Original Research

Abortion care training framework for nurses within the context of higher education in the Western Cape

I. Smit, E. M. Bitzer, E. L. D. Boshoff, D. W. Steyn
Curationis | Vol 32, No 3 | a1222 | DOI: https://doi.org/10.4102/curationis.v32i3.1222 | © 2009 I. Smit, E. M. Bitzer, E. L. D. Boshoff, D. W. Steyn | This work is licensed under CC Attribution 4.0
Submitted: 06 September 2009 | Published: 06 September 2009

About the author(s)

I. Smit, Division of Nursing, Faculty of Health Sciences, University of Stellenbosch, South Africa
E. M. Bitzer, Department of Curriculum Studies, Faculty of Education, University of Stellenbosch, South Africa
E. L. D. Boshoff, Division of Nursing, Faculty of Health Sciences, University of Stellenbosch, South Africa
D. W. Steyn, Department of Obstetrics and Gynaecology, Faculty of Health Sciences, University of Stellenbosch, South Africa

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Abstract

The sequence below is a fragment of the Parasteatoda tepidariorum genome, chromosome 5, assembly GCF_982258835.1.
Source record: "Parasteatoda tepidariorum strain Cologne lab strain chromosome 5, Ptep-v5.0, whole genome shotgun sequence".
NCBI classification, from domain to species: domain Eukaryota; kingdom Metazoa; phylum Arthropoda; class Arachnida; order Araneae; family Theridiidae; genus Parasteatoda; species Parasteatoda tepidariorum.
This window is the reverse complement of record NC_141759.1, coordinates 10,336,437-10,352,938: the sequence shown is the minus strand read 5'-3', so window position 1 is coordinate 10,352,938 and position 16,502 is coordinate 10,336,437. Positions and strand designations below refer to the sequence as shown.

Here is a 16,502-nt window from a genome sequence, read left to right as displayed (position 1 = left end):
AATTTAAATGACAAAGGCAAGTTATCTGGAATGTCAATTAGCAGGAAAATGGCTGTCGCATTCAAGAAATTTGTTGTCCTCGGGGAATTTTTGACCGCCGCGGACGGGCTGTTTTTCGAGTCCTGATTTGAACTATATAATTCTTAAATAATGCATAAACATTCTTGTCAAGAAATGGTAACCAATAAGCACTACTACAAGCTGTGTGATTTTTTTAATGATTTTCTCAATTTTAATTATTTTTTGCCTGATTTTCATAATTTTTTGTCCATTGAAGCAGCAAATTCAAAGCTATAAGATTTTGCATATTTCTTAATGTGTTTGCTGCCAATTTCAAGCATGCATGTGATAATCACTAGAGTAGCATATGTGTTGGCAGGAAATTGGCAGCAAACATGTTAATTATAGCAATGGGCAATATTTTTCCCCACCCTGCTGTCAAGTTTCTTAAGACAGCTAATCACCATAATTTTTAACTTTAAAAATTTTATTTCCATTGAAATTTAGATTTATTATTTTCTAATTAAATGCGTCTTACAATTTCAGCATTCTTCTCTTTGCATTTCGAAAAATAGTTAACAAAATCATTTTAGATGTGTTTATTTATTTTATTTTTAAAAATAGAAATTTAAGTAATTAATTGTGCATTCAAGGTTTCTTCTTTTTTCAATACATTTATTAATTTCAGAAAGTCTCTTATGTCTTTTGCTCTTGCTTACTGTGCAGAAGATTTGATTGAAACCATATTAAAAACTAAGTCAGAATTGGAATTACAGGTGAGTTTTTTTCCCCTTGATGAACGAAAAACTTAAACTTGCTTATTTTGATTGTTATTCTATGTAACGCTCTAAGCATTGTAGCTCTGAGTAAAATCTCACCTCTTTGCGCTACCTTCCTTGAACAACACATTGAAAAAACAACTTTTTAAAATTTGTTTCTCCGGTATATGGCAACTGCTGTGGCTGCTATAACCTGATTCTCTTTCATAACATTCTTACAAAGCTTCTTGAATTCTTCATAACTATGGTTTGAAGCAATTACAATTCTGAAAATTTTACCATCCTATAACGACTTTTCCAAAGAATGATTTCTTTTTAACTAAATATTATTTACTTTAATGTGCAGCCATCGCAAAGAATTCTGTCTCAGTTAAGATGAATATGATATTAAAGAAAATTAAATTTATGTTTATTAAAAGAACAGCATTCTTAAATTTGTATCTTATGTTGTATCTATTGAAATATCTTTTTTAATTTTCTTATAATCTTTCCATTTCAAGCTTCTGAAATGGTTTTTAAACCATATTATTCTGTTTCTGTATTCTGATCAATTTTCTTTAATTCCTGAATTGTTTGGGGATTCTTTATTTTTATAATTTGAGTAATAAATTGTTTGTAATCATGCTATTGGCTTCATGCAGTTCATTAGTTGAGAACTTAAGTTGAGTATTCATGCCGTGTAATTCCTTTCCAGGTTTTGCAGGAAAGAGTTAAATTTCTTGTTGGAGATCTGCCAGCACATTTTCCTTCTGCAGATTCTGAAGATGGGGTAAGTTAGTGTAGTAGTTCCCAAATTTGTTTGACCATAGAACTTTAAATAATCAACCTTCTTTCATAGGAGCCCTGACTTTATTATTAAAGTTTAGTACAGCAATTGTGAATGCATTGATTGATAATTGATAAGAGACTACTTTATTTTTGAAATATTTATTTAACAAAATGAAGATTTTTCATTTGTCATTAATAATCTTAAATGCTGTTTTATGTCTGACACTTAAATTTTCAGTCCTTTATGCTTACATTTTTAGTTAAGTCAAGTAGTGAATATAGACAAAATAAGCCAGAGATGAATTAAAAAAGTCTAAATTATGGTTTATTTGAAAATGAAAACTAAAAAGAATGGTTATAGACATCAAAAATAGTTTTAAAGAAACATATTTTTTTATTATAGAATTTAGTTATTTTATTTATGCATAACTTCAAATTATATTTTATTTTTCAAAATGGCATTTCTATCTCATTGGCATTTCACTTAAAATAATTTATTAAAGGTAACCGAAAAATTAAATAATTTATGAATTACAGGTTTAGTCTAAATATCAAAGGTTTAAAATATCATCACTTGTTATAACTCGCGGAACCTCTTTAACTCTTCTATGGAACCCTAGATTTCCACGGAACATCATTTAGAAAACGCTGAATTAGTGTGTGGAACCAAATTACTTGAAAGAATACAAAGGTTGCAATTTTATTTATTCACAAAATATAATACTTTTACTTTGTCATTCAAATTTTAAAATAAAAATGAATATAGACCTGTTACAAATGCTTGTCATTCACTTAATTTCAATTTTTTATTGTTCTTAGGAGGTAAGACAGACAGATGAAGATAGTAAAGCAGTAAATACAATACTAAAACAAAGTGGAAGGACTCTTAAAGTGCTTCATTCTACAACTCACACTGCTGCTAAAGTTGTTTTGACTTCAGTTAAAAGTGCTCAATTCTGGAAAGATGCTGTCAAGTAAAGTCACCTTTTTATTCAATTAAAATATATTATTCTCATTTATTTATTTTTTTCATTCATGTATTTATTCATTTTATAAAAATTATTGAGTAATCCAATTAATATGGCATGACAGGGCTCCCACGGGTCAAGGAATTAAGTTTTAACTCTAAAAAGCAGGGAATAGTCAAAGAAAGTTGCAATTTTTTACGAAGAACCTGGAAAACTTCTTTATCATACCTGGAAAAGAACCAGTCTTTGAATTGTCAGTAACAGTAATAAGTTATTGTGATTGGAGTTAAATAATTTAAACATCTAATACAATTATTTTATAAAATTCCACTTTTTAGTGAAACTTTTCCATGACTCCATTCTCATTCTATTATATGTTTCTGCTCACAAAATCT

The high morbidity and mortality rate due to illegal abortions in South Africa necessitated the implementation of abortion legislation in February 1997. Abortion legislation stipulates that registered nurses who had undergone the proposed abortion care training — certified nurses — may carry out abortions within the first 12 weeks of pregnancy. Currently it seems that an inadequate number of nurses are being trained in the Western Cape to provide pregnant women with counselling, to perform abortions and/or refer problem cases. No real attempts have since been made by higher education institutions in the Western Cape to offer abortion care training for nurses. This case study explores the situation of certified nurses and the context in which they provide abortion care in different regions of the Western Cape. The sampling included a random, stratified (non-proportional) number of designated state health care facilities in the Western Cape, a non-probability purposive sampling of nurses who provided abortion care, a non-probability convenience sample of women who had received abortion care, and a non-probability purposive sampling of final-year pre-registration nursing students. Data was generated by means of questionnaires, a checklist and semi-structured interviews. The main findings of this study indicate that the necessary infrastructure required for legal abortion is in place. However, the ongoing shortage of trained health care practitioners hampers abortion care services. Deficiencies were identified in the existing provincial protocol as some of the guidelines were either not in use or had become obsolete. Certified midwives who had been trained by the regional offices of the Department of Health: Western Cape were skilled in carrying out the abortion procedure, but other aspects of abortion care mainly carried out by other categories of nurses required more attention. This article suggests a training framework that should provide focus for the development of a formal programme or programmes for the training of nurses in abortion care at higher education institutions in the Western Cape.

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